Personal, Stories Told

Spending quality time in my crawl space

We’ve had a lot of rain lately. Days on end it has fallen. Inside my house, it was strangely quiet.

It should not have been. My sump pump should have been running, and I should have heard it.

Dagnabbit — that meant it had pumped its last.

The old, failed sump pump sitting on my deck. Which tells you where this story is going.

I’m not deeply experienced in the ways of sump pumps. My last house had one. It was there when we moved in, and it pumped faithfully for years. The crawl space was always a little damp, but that pump kept it from being wet. That wasn’t enough to satisfy my wife, so we had a perimeter drain dug, an additional sump pump sunk, and the whole place encapsulated. Holy frijoles, was that ever expensive. Point is, however, that I never personally had anything to do with our pumps. I didn’t even know what one looked like.

When I was deciding whether to make an offer on this house, the crawl space was the biggest point of risk. A lot of insulation was lying on the ground, having fallen out from between the joists. The vapor barrier looked pretty ratty. And there was no sump pump. But there was also no evidence the space had ever been wet, and the price was very right on the place. So I rolled the dice.

What I didn’t consider is that a crawl space that has been wet to the joists shows little or no evidence. A foot of water might leave a line on the foundation’s cinder block. But water to the joists leaves no such line.

I crapped out. Shortly after I moved in, a very heavy rain flooded the crawl space. I cleared it with a borrowed portable pump. (And got the worst case of poison ivy in my life. Read that story.) I promptly paid to have a pit dug and a sump pump installed.

Unfortunately, the lowest spot in my crawl space was under my bedroom, and so that’s where the pump had to go. I slept ten feet from it. And it roared like a diesel engine every time it cut on. WHAAARRRNNNNsplooooooosshhhhh, over and over, all night. When it rained hard I had to go sleep in the family room.

Last week we got a ton of rain. After the first night I knew there was trouble under the floorboards, because I awoke refreshed from a good night’s sleep.

Thank God for YouTube. Everything you ever wanted to know how to do is there, usually shot by some random dude on shaky mobile-phone video. This video showed me how easy it would be to replace the pump myself.

It took me two hours to do the job, including a run to The Home Depot for the pump and associated supplies. Not bad, right? Except that I had to do it in two feet of water. Cold water. Cold, dirty water. And immediately upon entering the crawl space, I slipped and twisted and suddenly cold, dirty water met my nether regions. That will take a man’s breath away.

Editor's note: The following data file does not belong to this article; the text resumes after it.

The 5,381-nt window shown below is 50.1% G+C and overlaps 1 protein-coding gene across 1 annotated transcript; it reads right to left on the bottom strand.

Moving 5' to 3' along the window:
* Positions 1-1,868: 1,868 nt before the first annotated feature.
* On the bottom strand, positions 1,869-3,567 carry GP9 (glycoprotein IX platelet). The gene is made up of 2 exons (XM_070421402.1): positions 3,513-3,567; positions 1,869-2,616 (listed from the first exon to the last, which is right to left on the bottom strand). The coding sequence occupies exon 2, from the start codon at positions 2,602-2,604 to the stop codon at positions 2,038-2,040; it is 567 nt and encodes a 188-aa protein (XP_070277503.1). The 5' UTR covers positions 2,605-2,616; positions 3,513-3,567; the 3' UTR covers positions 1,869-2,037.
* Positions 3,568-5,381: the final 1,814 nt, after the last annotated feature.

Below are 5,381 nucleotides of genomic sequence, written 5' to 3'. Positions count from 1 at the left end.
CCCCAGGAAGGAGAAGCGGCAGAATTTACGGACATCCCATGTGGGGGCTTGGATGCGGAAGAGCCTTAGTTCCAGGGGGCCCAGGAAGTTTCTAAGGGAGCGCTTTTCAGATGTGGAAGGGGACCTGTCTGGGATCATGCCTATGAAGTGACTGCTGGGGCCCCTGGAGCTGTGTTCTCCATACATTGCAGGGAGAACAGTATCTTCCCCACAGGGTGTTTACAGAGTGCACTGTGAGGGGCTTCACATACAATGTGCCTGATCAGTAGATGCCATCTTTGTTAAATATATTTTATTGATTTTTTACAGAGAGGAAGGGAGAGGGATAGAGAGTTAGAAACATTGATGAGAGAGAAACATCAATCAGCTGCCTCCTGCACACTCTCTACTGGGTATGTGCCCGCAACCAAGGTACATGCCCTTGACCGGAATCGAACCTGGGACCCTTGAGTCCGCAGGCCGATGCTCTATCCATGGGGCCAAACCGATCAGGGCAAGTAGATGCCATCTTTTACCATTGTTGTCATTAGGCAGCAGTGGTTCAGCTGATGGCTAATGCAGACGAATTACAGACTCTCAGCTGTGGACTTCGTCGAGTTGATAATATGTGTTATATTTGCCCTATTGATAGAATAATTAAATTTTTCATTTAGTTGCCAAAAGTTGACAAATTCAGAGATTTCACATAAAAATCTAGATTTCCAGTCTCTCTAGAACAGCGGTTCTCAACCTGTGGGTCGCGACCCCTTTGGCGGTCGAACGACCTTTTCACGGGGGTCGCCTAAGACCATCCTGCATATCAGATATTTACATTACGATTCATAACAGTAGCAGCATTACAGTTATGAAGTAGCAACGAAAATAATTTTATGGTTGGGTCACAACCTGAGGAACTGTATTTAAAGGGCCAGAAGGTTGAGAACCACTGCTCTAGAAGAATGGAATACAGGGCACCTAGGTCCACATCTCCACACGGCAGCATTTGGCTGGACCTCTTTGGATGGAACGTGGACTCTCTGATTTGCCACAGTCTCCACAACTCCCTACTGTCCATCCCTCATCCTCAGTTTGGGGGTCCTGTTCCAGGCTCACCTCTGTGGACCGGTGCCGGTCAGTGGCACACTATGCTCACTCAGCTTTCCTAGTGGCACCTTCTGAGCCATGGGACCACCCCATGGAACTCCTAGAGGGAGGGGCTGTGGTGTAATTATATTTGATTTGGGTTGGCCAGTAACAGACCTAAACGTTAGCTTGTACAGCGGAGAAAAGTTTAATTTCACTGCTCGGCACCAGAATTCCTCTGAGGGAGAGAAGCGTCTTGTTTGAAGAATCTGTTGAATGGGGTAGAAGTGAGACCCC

I emerged sopping wet. I sloshed my way into the garage, where I stripped and dropped my soaked, dirty clothes into the washer. I grabbed a quick shower. And then as I was dressing, I noticed the quiet.

It should not be quiet! Was my new pump even working?

I looked out the window and saw water gushing out of the exit pipe. I listened more carefully, and realized I could actually hear a slight tinkling sound coming from below — the sound of water running gently through the pipe. That was it.

Silent sump pumps are a thing?!!? I had no idea. If I had known, I would have replaced that sleep-depriving old pump years ago!!


It’s easier to cut with a sharp knife

This post from 2011, which I’ve freshly updated, deserves another chance.


I hang my most-used kitchen knives on the wall next to my sink so they’re always at hand. Use wears them down, of course. When they won’t glide right through a tomato or when a roasted chicken shreds rather than slices, I know it’s time to visit my father. Dad has mad sharpening skills.

When Dad returns my sharpened knives he always says the same thing. “Now,” he begins, with an air of authority, “these knives are sharper than the day they left the factory. They will cut you deeply. You will probably see your blood before you feel any pain. But they are now safer than when you brought them to me. A dull knife tears rather than cuts. It is more dangerous because it can do more damage.”